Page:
2014 was a hugely disappointing year for investors in Blinkx (LSE: BLNX). Shares in the online advertising company fell by a whopping 87% last year, mainly as a result of severe profit warnings that sent investor sentiment in the company tumbling to new lows.
However, 2015 has started much brighter for Blinkx, with its shares having made gains of 9% in the first three trading days of the year. Does this mean that investor sentiment is now on the up and that Blinkx is worth adding to your portfolio?
2015 is set to be a year of considerable change for Blinkx. Thats because it is shifting its focus away from desktop (which has been its main source of revenue) and towards mobile, which is a fast-growing market. The speed at which it is making this change has contributed to a fall in profitability, with Blinkx expected to report its first loss since 2010 in the current year. However, looking a little further ahead, the company is forecast to return to profitability in 2017, although pre-tax profits are set to be just 11% of what they were last year.
Of course, Blinkxs share price has fallen heavily since last year and, as a result its valuation appears to be rather enticing. While it currently trades on a forward price to earnings (P/E) ratio of around 31, its strong growth rate over the medium term means that its price to earnings growth (PEG) ratio is far more appealing at just 0.6. This shows that Blinkxs share price fall last year may have been somewhat overdone, especially if the company can meet its forecasts over the next couple of years.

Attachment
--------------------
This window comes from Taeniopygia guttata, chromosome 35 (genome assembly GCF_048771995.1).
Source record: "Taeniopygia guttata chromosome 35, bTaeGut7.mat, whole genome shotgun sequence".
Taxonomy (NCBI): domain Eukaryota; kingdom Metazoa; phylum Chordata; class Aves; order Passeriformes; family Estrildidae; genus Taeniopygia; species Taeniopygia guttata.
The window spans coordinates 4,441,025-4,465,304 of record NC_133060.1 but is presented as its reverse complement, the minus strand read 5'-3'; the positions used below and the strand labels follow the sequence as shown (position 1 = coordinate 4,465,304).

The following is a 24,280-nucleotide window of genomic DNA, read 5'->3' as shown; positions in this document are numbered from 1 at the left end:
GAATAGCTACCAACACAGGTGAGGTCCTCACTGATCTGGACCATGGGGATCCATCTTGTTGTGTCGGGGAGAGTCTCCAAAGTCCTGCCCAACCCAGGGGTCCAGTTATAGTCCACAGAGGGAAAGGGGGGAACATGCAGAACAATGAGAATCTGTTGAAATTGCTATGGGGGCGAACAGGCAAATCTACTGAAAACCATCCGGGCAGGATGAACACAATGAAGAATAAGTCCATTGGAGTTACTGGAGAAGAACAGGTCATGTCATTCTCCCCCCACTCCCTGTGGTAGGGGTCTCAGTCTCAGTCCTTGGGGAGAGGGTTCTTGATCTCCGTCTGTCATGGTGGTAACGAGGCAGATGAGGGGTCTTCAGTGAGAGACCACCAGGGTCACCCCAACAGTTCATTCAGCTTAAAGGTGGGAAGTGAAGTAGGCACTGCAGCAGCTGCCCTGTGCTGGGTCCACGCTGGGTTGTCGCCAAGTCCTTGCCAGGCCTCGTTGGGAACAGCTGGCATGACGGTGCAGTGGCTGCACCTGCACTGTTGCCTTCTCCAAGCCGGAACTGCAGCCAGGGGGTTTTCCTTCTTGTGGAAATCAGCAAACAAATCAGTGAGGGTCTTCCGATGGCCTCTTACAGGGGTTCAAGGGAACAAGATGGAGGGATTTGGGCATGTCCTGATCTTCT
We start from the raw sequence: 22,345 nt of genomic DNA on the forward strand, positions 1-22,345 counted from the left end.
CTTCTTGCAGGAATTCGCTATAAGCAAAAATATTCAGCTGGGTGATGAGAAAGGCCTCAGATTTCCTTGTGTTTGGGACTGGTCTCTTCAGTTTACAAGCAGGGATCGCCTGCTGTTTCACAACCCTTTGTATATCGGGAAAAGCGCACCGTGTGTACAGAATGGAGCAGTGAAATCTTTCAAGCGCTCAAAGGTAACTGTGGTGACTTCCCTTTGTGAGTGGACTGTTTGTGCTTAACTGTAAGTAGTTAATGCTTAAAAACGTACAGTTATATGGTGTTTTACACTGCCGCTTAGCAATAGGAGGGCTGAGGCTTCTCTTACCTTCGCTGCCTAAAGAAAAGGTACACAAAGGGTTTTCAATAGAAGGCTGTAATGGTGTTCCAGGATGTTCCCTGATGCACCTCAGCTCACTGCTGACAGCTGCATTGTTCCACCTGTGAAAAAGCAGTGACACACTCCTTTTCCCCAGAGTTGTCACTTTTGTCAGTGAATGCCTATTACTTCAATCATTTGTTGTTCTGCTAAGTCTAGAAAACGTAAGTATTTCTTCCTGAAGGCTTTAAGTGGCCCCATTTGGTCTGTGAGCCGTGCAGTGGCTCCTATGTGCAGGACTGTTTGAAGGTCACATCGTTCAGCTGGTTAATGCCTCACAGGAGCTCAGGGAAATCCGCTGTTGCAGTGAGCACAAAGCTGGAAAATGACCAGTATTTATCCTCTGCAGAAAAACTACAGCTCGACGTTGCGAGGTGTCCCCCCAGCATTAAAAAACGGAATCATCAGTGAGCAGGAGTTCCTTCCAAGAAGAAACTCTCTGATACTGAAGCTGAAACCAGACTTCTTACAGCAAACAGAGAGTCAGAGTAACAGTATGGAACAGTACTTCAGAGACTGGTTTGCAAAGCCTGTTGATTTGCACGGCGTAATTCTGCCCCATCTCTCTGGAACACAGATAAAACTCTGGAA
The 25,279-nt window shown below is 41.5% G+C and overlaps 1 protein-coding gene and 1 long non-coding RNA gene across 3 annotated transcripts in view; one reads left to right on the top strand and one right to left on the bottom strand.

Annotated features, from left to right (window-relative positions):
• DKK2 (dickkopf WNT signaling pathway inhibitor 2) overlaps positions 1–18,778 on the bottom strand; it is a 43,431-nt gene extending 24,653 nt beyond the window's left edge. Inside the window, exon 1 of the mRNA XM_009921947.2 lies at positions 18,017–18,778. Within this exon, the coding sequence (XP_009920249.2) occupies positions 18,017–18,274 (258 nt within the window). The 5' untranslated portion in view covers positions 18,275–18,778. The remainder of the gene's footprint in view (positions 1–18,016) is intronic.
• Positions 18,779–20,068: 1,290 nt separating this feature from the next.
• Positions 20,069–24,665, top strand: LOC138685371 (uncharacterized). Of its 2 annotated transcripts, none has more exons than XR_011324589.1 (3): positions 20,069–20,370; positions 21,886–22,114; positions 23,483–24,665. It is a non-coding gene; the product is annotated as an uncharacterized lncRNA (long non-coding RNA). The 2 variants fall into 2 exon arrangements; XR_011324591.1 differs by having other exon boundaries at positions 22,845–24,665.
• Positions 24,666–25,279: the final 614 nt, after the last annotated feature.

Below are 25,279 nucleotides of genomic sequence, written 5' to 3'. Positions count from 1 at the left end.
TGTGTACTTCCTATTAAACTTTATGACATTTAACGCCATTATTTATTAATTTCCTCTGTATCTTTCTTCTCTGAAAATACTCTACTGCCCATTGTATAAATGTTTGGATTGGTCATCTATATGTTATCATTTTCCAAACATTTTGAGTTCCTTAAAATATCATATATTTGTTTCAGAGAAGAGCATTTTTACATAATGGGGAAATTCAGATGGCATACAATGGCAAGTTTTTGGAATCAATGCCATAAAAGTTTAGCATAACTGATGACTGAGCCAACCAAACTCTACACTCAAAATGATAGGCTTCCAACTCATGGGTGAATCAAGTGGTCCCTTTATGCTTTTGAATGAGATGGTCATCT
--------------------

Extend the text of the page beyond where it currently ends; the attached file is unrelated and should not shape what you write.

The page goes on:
The question, then, is whether Blinkx is able to transition to mobile as quickly as it expects to, and also whether it is able to deliver the profit growth that is currently being forecast. If it is able to do so, then shares in Blinkx appear to be rather attractive at their current price level, as indicated by such a low PEG ratio.
However, it could be the case that the transitional period simply takes longer than expected. After all, Blinkx is not only switching its focus away from desktop and towards mobile, but is also at the beginning of the integration process of the recent acquisition of AdKarma, which it agreed to buy for $20 million last month.
Clearly, delays will not overly concern longer term investors and, encouragingly, the steps that Blinkx is taking to turn around its business appear to be the right ones. However, in terms of its share price, delays to its transitional progress and downgrades to profitability forecasts could have a detrimental impact. As a result, now may not prove to be the right time to buy Blinkx, simply because it may trade at a keener price during the course of 2015.
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